Iran and Israel

The IAEA recently concluded that Iran is actively pursuing a nuclear weapons capability in defiance of IAEA and Western powers. The United States is leading a diplomatic push for a fourth round of UN sanctions against Iran. But past sanctions have not deterred Iranian efforts.

Iran was known to have five primary nuclear facilities until last September when a sixth facility was uncovered. It was being constructed secretly in defiance of the UN and IAEA inside a mountain near Qum. Iran has since announced plans to build 10 more.

Iran continues its efforts to enrich uranium to higher levels. The Iranians recently achieved the 20 percent level needed to produce nuclear fuel rods for research reactors.

According to the Long War Journal, Iran's stockpile of low enriched uranium (LEU) is "just over two tons, enough for two nuclear bombs if the uranium is enriched to 90%" ("Iran Actively Pursuing Nuclear Weapons Capability: IAEA," Feb. 19, 2010). Other experts indicate the additional enriching necessary to reach 90 percent is relatively small.

Many Arab countries worry about the unprecedented leverage a nuclear-armed Iran would have. With the dramatic altering of the balance of power in the Middle East, some may feel forced to respond with a program of their own.

Concern is nowhere more pointed than in Israel, which sees Iran's program as a direct threat to its existence. Israel has repeatedly threatened use of force if necessary to stop the Iranian efforts. Disrupting Iran's nuclear program will require more of a sustained campaign than the overnight air strike Israel launched on the Syrian nuclear site in September 2007. But even a successful campaign would likely only set the Iranian program back a few years.

If a strike occurs, the Iranians may retaliate either by striking Israel directly or through their proxies, Hamas in Gaza and Hezbollah in Lebanon. And they may even order terror attacks on Western targets.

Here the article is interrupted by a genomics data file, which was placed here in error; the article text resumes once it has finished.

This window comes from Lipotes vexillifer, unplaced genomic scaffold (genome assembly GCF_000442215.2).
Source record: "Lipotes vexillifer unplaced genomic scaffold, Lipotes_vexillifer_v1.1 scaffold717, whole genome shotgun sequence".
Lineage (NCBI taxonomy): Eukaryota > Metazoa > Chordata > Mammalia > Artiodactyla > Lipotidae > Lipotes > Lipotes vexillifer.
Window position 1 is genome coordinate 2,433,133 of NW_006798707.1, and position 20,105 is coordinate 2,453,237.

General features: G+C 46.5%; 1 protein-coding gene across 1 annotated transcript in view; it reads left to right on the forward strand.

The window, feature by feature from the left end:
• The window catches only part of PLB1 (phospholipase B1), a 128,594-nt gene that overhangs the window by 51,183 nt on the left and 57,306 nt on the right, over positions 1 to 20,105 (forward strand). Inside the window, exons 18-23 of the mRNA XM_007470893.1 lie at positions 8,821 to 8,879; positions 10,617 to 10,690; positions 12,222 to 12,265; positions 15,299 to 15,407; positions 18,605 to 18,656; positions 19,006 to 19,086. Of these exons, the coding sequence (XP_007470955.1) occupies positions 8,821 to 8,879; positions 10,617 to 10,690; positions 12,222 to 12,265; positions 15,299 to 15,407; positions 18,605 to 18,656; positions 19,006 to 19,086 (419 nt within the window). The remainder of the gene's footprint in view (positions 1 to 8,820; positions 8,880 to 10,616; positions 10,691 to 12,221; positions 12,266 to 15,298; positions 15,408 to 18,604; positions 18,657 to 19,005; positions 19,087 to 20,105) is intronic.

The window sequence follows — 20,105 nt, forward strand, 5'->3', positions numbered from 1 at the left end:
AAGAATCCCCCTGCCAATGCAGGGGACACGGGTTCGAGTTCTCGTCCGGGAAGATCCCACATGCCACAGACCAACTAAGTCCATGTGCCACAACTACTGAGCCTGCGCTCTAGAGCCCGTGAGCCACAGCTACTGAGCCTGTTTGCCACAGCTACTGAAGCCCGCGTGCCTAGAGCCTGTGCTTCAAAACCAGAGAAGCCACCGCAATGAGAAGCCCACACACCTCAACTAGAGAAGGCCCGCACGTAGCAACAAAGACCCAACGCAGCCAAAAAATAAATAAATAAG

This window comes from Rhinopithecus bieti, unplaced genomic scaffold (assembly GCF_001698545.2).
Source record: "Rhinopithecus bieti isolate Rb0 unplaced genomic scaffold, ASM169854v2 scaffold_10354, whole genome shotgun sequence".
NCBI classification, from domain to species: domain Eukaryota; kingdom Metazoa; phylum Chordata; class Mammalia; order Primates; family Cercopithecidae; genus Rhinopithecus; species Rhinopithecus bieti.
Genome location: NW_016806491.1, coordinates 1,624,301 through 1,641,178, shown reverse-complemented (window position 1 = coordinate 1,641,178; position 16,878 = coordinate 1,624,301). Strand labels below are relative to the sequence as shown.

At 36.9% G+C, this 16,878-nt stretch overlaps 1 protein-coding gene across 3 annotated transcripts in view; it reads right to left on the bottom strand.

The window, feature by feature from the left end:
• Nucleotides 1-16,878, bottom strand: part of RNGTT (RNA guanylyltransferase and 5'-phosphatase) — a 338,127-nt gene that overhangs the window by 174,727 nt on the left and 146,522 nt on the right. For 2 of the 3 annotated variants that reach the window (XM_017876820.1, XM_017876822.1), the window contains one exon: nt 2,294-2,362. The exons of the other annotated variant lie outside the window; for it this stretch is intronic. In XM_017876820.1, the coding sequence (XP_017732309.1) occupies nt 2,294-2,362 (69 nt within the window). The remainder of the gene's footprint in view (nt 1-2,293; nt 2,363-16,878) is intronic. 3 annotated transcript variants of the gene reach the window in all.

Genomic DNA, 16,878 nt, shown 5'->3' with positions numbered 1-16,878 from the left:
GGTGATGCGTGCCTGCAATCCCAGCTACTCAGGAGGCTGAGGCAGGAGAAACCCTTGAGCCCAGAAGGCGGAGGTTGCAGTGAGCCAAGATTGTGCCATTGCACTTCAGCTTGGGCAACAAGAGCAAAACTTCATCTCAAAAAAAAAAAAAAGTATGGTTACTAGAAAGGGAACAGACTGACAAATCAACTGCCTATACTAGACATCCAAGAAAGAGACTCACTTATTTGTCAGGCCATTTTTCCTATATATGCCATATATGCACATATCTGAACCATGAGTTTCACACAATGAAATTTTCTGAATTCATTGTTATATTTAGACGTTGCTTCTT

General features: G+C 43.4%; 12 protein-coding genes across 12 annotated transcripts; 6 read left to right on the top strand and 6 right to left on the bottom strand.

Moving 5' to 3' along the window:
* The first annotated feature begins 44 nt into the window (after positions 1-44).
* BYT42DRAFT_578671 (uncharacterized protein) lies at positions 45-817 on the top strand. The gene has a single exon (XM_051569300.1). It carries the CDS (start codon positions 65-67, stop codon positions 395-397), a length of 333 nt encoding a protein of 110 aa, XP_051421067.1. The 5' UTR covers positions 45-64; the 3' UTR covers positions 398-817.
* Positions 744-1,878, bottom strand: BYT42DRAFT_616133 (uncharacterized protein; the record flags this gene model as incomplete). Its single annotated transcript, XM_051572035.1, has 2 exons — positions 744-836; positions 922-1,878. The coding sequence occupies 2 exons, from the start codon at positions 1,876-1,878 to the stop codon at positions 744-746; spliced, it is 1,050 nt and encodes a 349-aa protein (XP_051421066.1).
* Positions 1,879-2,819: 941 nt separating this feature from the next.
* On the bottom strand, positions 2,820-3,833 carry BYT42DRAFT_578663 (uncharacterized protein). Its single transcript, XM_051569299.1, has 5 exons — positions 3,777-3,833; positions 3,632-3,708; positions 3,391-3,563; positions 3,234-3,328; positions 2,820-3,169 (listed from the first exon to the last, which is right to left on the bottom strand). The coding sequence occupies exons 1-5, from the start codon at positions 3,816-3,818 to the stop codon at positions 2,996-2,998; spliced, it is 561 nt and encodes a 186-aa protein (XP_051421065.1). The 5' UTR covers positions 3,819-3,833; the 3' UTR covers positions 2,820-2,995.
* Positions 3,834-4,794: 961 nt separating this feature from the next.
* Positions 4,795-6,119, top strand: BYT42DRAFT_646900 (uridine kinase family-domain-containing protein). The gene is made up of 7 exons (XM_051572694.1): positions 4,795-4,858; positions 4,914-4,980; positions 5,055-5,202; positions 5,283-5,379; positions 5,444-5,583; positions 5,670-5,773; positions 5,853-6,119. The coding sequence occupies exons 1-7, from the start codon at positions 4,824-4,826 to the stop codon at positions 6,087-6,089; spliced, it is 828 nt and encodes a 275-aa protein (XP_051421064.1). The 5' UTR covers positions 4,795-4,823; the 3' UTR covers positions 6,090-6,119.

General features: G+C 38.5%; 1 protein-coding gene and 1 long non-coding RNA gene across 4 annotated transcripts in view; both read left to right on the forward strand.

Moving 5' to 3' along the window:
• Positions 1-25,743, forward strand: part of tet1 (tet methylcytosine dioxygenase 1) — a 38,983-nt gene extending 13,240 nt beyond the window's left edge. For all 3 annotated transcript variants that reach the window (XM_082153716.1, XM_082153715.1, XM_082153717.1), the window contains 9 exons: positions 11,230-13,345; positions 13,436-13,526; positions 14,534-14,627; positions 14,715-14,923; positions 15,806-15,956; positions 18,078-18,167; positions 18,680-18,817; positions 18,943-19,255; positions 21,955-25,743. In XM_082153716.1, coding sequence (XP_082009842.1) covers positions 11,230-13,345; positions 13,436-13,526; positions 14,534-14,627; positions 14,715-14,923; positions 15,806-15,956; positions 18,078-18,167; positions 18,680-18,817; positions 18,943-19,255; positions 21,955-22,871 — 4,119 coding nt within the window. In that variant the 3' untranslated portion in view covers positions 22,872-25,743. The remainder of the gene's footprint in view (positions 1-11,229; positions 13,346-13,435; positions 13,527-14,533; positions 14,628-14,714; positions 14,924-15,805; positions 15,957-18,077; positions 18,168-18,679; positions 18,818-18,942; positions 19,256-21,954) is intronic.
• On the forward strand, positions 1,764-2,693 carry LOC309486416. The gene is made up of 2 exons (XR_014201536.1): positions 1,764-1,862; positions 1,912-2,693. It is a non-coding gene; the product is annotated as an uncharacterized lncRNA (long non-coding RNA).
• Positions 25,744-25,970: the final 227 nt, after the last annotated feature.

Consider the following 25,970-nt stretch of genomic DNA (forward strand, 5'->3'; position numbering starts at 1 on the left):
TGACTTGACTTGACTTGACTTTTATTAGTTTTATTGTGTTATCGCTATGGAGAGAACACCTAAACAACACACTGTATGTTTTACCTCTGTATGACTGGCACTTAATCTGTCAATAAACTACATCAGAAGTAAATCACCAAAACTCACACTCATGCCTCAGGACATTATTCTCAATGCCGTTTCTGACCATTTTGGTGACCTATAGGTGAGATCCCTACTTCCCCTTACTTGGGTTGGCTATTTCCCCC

The Federation of American Scientists believes Israel is currently the only Middle Eastern country with a nuclear arsenal and calculates it has 80 weapons (ibid.).

"A nuclear exchange between Iran and Israel would be devastating," says Anthony Cordesman, former director of intelligence assessment for the U.S. secretary of defense. Israel "could conceivably survive a nuclear exchange while losing 200,000 to 800,000 citizens within 21 days, but Iran would face 16 to 28 million dead in the same time frame and no longer survive as an organized society" (United Press International, Nov. 22, 2007).

Prophecy and WMDs

Despite the global reduction of nuclear warheads, a growing dangerous nuclear threat explodes around the globe. We cannot know for sure when nuclear devices may be used. But they have been used in the past, and the figurative language of Bible prophecy in Revelation 9:13-19 Revelation 9:13-19 [13] And the sixth angel sounded, and I heard a voice from the four horns of the golden altar which is before God, [14] Saying to the sixth angel which had the trumpet, Loose the four angels which are bound in the great river Euphrates. [15] And the four angels were loosed, which were prepared for an hour, and a day, and a month, and a year, for to slay the third part of men. [16] And the number of the army of the horsemen were two hundred thousand thousand: and I heard the number of them. [17] And thus I saw the horses in the vision, and them that sat on them, having breastplates of fire, and of jacinth, and brimstone: and the heads of the horses were as the heads of lions; and out of their mouths issued fire and smoke and brimstone. [18] By these three was the third part of men killed, by the fire, and by the smoke, and by the brimstone, which issued out of their mouths. [19] For their power is in their mouth, and in their tails: for their tails were like to serpents, and had heads, and with them they do hurt.
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appears to indicate a future global conflagration with staggering casualties (one third of the world's population) made possible only by today's arsenals of WMDs.

Jesus Christ personally warned that a time of trouble like no other is destined to push our world to the edge of human extinction (Matthew 24:22 Matthew 24:22And except those days should be shortened, there should no flesh be saved: but for the elect's sake those days shall be shortened.
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).  Have you thought about what Christ said in Luke 21:36 Luke 21:36Watch you therefore, and pray always, that you may be accounted worthy to escape all these things that shall come to pass, and to stand before the Son of man.
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and considered exploring its implications?

In a world seemingly out of control, it is time to understand why you are alive in the first place and what God has planned for you and the whole world. Learn about end-time events and God's plan to intervene to save us from self-destruction in Are We Living in the Time of the End?

Explore what the Bible says about your personal future in our booklets What Is Your Destiny? and Transforming Your Life: The Process of Conversion. WNP